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Anti-Corruption Bureau holds off Macra ICT deal

Suspects corruption in procurement process

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Bram Fudzulani

The Anti-Corruption Bureau (ACB) has issued a restriction notice against Macra’s plans to procure a replacer of the Consolidated ICT Regulatory Management System (Cirms) commonly known as the ‘spy machine’.

The Cirms was procured in 2010 at a price of $6 million (approximately K6 billion); K21 billion has been spent on its software updates and over K200 million on insurance premiums.

Twelve years down the line, Macra wants to procure another system dubbed ‘Revenue Assurance System’ (RAS) reportedly because the Cirms does not have a component that clearly tracks revenue movements in the telecommunication industry.

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A statement from ACB to Macra Director-General Daudi Suleman, that we have seen, indicates that the bureau has stopped the regulator from going ahead with much of the initial processes required in procurement.

“Whereas the Anti- Corruption Bureau has instituted an investigation in respect of a suspected offence under the Corrupt Practices Act, take notice that you shall not without my written consent proceed dealing with procurement processes towards the award of the contract pertaining to the procurement of Revenue Assurance Module by Macra,” the order reads.

It is signed by ACB Deputy Director-General Elia Bodole.

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Macra’s spokesperson Zadziko Makhambo confirmed the issuance of the restriction by the graft-busting body.

“We have complied by halting the procurement processes and further submitted to the bureau all the data and files that were requested by the bureau. We will not contest ACB’s move as we will not want to be seen as interfering with their work,” Makhambo said.

He added that the tender was advertised as international competitive bidding and that six suppliers responded.

Makhambo said the RAS they wanted to procure was a module within Cirms but that it was not delivered by the original supplier of the Cirms, Agilis International, as agreed.

“As a matter of clarification, Macra does not intend to upgrade the Agilis machines and platform because technology and the telecommunications business have shifted tremendously; data services have become more essential and driving the telecoms revenue and resulting in a high drop in the voice revenue.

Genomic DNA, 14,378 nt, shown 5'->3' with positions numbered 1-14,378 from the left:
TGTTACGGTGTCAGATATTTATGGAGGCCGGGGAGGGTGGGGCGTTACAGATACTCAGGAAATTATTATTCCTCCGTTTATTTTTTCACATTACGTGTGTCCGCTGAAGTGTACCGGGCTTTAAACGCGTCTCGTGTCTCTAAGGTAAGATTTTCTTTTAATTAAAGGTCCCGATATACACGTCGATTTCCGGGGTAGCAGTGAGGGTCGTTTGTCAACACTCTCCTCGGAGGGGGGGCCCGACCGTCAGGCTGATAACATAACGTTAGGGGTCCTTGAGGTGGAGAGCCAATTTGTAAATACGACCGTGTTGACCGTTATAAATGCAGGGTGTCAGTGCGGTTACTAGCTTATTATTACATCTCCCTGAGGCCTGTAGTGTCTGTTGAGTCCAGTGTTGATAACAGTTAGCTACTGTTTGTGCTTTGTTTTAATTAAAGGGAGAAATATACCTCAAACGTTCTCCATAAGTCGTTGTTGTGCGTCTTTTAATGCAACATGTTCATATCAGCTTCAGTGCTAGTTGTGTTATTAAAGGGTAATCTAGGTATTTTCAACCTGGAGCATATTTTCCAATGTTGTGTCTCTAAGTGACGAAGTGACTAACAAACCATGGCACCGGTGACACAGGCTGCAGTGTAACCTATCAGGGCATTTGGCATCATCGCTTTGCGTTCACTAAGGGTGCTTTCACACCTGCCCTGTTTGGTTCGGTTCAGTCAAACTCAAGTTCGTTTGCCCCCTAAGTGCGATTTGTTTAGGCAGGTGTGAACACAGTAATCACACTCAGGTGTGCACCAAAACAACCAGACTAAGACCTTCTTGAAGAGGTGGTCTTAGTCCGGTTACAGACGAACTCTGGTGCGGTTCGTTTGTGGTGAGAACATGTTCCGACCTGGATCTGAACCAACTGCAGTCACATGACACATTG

“Sometimes, the provision of mobile money services is on the rise, which uses the telecoms infrastructure to deliver the services. As such, mobile money services have become an area of interest for regulators in their revenue plans,” he said.

Makhambo insisted that the communications regulator’s IT Policy has put hardware lifespan to four years.

He said the equipment that was supplied by Agilis in 2010 had depreciated to zero, implying it has to be wholly replaced.

“Therefore, the authority will deal with the hardware as per the Internal Disposal Policy and as per guidance from the board,” he said.

ICT Association of Malawi president Bram Fudzulani has since asked the regulator to be forward-looking when making such expensive purchases.

“It is unfortunate that we invested billions of kwacha into this project and, a few years later, we are saying it is obsolete. It raises a question on whether we make informed decisions and in the best interest of the country,” Fudzulani said.

He further posited that the ‘swift outdating’ of the Cirms casts doubt on whether Macra may not come again five years later to acquire another machine.

Malawi Economic Justice Network Coordinator for the South, Mike Banda, said while details regarding what has prompted ACB to stop the procurement are not public, public procurement is, in many cases, not done in the interest of the country.

“We hear of equipment being bought for technical colleges, hospitals and other institutions only to be told they are outdated and are dumped somewhere.

“It is unfortunate that we could lose such a huge amount of money because we bought something that could be outdated this fast,” Banda said.

Macra blames prolonged court battles with telecommunications operators and citizens, quick changes in the technology and usage of telecommunication services and poor contract management on its part and non-delivery of contract obligations on the part of Agilis for failing to utilise the machine in time.

The Supreme Court of Appeal cleared the regulator to start implementing the Cirms in June 2017, two years after telecommunications company TNM had applied to the High Court for a review of Macra’s decision to connect the machine.

TNM had argued that there would be no framework to protect customers’ confidentiality.

Two concerned citizens, Hophmally Makande and Eric Sabwera also sued Macra, barring it from using the ‘spy machine’, saying it would infringe on consumers’ privacy but the court disagreed with the applicants.

One Alick Kimu was the first to approach the courts suing Access Malawi, Airtel Malawi, Malawi Telecommunications Limited and TNM in 2011, demanding his privacy after the four companies sent him a message that they would not guarantee his privacy in the face of the Cirms. For its investigation into suspected corruption in the RAS deal, ACB, among others, asked for a newspaper advert, copies of expression of interest from potential suppliers, copies of the request for proposal from interested suppliers, evaluation minutes and an evaluation report from Macra.

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